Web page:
12A (ie accompanied by an adult). Having now actually seen this film – I would agree – the use of expletives is integral to this film.
In Made in Dagenham – which is the story of the women workers at Dagenham car plant who fought for equal pay – supported by their male colleagues – and which ultimately led to the Equal Pay Act
– the f word is also used. In my view in this film, the use of the f word is just as integral to the telling of this story as are the expletives in The King's Speech .
The differential in the certification by the British Board of Film Classification (independent body for film certification) means that more and younger folk will be able to see a great film about part of our history –
ie King George VI – but not our great history of the fight for equality.
I am still at a loss to understand the differential certification.
Nick Clegg has made a speech touching on many liberty related threads mentioned on Melon Farmers.
He introduced government intentions:
This nation is built on a faith in fair play. On a historic hostility towards those who seek to impose their will on others. Innocent until proven guilty. Equal before the law. Each individual able to think and speak
without fear of persecution.
So the Coalition Government is going to turn a page on the Labour years: resurrecting the liberties that have been lost; embarking on a mission to restore our great British freedoms.
We aren't wasting any time, and we are ambitious about what we want to achieve. In the next twelve months we want to undo the damage of thirteen years. 2011 will be the year we give people's freedom back.
We'll do it in three key ways.
by reversing the widespread, everyday assaults on liberty that swept across Britain during the Labour years.
by restoring the right balance of liberty and security in the measures taken to tackle terrorism – recognising we can and must have both.
by ending the practices of closed and secretive government; giving people the information and freedom they need to hold us and other institutions to account.
He outlined a timetable for the Freedom Bill and Repeals Bill
Our very first piece of legislation halted ID cards and scrapped the National Identity Register.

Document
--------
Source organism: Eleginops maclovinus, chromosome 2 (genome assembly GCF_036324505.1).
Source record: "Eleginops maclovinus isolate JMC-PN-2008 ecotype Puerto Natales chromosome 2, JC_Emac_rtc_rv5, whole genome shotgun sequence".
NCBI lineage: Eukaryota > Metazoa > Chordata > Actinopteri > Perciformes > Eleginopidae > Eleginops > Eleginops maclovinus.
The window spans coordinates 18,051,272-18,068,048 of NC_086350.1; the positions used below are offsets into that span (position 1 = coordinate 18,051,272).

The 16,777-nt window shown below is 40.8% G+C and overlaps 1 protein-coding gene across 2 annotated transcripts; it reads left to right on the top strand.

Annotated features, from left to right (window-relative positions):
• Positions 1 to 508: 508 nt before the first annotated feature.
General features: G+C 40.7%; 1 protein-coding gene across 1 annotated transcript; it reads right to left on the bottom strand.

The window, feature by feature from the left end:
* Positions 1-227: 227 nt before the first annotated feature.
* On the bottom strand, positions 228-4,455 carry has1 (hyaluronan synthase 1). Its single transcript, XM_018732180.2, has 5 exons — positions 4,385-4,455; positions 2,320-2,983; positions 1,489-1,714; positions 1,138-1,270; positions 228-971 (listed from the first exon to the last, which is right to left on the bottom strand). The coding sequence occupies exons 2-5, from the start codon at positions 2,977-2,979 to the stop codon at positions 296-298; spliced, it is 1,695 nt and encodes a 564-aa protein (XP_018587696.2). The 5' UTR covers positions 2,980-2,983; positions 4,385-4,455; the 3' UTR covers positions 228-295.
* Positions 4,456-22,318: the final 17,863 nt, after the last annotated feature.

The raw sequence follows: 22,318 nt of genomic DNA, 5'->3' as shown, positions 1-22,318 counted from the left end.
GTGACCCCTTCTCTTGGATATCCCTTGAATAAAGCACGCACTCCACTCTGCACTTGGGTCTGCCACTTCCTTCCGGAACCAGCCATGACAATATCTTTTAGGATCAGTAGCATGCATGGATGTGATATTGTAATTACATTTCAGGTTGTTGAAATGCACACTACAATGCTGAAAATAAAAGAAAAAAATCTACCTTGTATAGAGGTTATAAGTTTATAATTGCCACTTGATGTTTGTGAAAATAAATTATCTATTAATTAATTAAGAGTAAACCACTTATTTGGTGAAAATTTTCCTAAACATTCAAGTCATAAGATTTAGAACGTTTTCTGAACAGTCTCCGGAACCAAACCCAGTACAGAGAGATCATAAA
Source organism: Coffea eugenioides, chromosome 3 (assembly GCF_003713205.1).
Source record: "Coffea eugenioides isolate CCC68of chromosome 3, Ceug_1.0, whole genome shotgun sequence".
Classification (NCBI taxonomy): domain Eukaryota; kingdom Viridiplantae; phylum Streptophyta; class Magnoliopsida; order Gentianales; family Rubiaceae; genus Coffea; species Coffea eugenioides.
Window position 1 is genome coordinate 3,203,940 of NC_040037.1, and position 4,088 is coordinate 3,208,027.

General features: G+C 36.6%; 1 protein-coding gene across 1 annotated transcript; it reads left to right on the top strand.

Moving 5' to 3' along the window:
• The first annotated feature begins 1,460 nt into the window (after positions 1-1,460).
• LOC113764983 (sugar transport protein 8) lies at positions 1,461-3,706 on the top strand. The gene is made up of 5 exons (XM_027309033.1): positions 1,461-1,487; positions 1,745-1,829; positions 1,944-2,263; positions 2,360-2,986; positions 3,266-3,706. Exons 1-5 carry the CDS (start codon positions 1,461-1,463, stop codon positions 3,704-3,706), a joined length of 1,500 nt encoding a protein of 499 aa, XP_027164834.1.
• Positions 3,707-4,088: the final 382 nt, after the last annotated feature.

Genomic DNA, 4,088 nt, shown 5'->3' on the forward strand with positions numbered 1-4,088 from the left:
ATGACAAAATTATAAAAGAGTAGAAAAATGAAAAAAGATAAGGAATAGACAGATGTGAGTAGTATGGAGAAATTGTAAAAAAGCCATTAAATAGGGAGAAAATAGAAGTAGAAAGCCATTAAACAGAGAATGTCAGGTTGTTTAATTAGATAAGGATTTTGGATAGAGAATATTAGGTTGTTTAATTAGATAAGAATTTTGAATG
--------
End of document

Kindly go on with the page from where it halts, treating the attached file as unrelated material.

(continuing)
ContactPoint – the Government database containing the personal information of every child in England – has been switched off.
We set up Your Freedom, a website to gauge people's views on their liberties, and they flooded-in in their thousands. Views that are now directly shaping Government policy, like work we are doing on reforming the vetting
procedures for volunteers and criminal records checks.
The Secretary of State for Justice now carefully scrutinises all proposals to create new offences to make sure that they are absolutely necessary. This Government won't criminalise behaviour lightly
In the coming weeks we will be publishing our review of counter-terrorism.
By next month we will be putting forward a freedom bill: legislation that will bring together a number of measures, for example to better regulate CCTV; to properly control the way councils use surveillance powers; to limit
the powers of state inspectors to enter into your house; and to end the indefinite storage of innocent people's DNA.
We will also be publishing a draft defamation bill to enhance freedom of speech.
In September, the independent review of the UK's extradition arrangements we commissioned will report.
And Ken Clarke will continue to work on putting together a Repeals Bill to wipe unnecessary and obsolete laws and regulations from the statute book.
So at least the Repeals Bill still gets a mention and that the maybe there was a misunderstanding over its move to the Home Office.